Major challenges confronting Barbados government
June 1, 2018
Major challenges confronting Barbados government

After every election, certainly in the Caribbean, but also in much bigger countries as well, there is a feeling of euphoria in the winning camp, almost as though all (good) things are possible and that the sky is the limit. Expectations are especially high, though many of these are personal and selfish and bear no semblance to reality.

This is the situation facing the new Barbados Labour Party (BLP) administration in Barbados following its clean sweep at the polls last week. Things had become so bad in that country, long considered a “model” for democracy in the Caribbean, that one could sense that the 30-0 election victory carried with it more than a hint of desperation.

Barbadians had been experiencing very difficult times for the past decade or so. The economy was in its most serious slump since the early nineties, the debt burden was unbearable, foreign exchange reserves were low, unemployment plagued the young, and the government’s response in terms of heavy taxation and cuts in social services, had just about everybody worried about the future. Even such ‘flagship’ services as the health system, free university tuition and the much-lauded public transport system were in tatters. Worse, a country heavily dependent on tourism was faced with an apparent insurmountable environmental hazard in the collapse on the sewerage system, particularly in the vital South Coast/Bridgetown area.

It was therefore no surprise that the electorate turned to the BLP, led by new Prime Minister Mia Amor Mottley for rescue, whether out of conviction or desperation. The BLP had been favoured in 2013 but lost narrowly. This time though, so great was the national sense of frustration that it swept all before it.

Many have been the campaign promises, exciting the various categories of voters. The challenge now, as it has been to many incumbents before, in Barbados and the wider Caribbean, is one of delivery. The new administration has pledged to “fix’ the many ills and socio-economic ailments under the umbrella of national transformation. It has identified “Mission Critical” tasks aimed at tackling what it described as “the multiple crises” in the society, and, within it, an urgent six-month agenda.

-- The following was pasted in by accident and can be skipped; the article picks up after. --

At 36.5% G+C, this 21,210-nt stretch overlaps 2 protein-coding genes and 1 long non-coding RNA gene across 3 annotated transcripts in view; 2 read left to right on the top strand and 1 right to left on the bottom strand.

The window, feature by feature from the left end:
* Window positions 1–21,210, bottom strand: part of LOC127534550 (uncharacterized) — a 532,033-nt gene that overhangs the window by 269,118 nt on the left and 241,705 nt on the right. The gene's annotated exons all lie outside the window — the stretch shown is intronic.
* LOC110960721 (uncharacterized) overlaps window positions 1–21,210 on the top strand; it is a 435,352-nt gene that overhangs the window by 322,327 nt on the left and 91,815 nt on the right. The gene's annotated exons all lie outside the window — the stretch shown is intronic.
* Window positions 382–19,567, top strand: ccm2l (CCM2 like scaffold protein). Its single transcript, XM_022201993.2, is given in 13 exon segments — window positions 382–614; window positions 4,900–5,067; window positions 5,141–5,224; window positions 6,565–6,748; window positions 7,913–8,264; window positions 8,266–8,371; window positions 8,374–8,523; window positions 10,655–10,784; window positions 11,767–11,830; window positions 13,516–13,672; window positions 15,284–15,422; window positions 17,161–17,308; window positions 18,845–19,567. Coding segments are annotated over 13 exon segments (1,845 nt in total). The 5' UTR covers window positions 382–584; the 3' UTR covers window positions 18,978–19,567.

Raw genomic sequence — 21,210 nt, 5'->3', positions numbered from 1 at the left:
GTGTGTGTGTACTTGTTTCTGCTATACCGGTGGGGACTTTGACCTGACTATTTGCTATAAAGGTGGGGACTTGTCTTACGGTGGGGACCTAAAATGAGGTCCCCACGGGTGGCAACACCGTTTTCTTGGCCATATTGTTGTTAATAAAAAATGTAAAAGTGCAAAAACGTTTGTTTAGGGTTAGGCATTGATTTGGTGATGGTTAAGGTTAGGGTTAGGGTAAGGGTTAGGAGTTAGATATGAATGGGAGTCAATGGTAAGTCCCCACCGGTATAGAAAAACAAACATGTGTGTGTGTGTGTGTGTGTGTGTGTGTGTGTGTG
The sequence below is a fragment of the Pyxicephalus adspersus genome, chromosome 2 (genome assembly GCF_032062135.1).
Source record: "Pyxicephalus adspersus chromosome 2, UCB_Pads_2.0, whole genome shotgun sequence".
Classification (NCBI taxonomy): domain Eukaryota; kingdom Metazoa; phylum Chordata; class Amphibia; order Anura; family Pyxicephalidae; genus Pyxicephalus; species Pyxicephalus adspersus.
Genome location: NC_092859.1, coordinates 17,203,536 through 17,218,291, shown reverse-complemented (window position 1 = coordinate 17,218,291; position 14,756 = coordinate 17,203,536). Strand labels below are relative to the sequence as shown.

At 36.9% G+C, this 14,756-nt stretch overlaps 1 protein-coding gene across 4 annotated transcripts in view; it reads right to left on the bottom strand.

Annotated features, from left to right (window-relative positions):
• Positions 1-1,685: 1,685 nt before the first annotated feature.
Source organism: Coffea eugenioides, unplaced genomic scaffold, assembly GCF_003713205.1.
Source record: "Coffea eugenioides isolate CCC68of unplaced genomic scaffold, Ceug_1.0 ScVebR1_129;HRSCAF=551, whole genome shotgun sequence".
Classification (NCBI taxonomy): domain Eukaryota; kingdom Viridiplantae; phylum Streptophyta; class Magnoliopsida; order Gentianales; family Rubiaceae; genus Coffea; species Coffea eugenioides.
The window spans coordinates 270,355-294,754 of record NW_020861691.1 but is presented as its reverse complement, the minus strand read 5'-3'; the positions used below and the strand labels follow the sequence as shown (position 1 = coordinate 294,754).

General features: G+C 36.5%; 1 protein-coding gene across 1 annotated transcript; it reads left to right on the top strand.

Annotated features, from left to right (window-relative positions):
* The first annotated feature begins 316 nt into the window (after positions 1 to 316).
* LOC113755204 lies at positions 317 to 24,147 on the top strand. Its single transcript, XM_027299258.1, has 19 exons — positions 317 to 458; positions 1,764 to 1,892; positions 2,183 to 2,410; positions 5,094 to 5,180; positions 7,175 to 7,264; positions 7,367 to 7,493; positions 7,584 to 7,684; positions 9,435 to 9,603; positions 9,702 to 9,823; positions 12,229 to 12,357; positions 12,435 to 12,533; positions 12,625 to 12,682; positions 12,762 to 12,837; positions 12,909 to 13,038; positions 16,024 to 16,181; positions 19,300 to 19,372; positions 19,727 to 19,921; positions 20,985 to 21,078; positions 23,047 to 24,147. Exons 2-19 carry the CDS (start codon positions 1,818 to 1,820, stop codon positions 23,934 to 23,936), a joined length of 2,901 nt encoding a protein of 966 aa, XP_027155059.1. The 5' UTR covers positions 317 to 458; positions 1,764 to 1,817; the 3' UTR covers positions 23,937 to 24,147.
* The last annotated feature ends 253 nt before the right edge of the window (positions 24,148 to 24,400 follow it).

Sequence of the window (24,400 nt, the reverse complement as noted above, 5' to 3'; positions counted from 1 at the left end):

Promises to tackle the critical foreign exchange shortage, to deal with the burgeoning debt, to stop the reckless printing of money which undermines the value of the Barbados dollar, to fix the shameful sewerage situation, to put more public buses on the road, to pay UWI student fees and to give tax relief were all well received.

In addition there were the sweeteners to a burdened population – cost of living allowances to public servants, raising non-contributory pensions, a 28 per cent increase in minimum wages. Who would not embrace these among an embattled population? And to boot there are the promises to cut out waste and corruption, to introduce integrity legislation, and to provide a new governance framework.

These are all laudable aims, but the issue is how to deliver. Parties like the two major ones in Barbados and those in the rest of the Caribbean have among their ranks and leadership, many whose motives have more to do with selfishness and personal agendas than any notion of self-sacrifice for the greater good. The governance system and the various constitutional and political systems inherited from colonialism themselves present major hurdles to the social transformation promised.

Can the BLP succeed where so many others before it, in Barbados and beyond, have failed? We congratulate them and wish them all the best.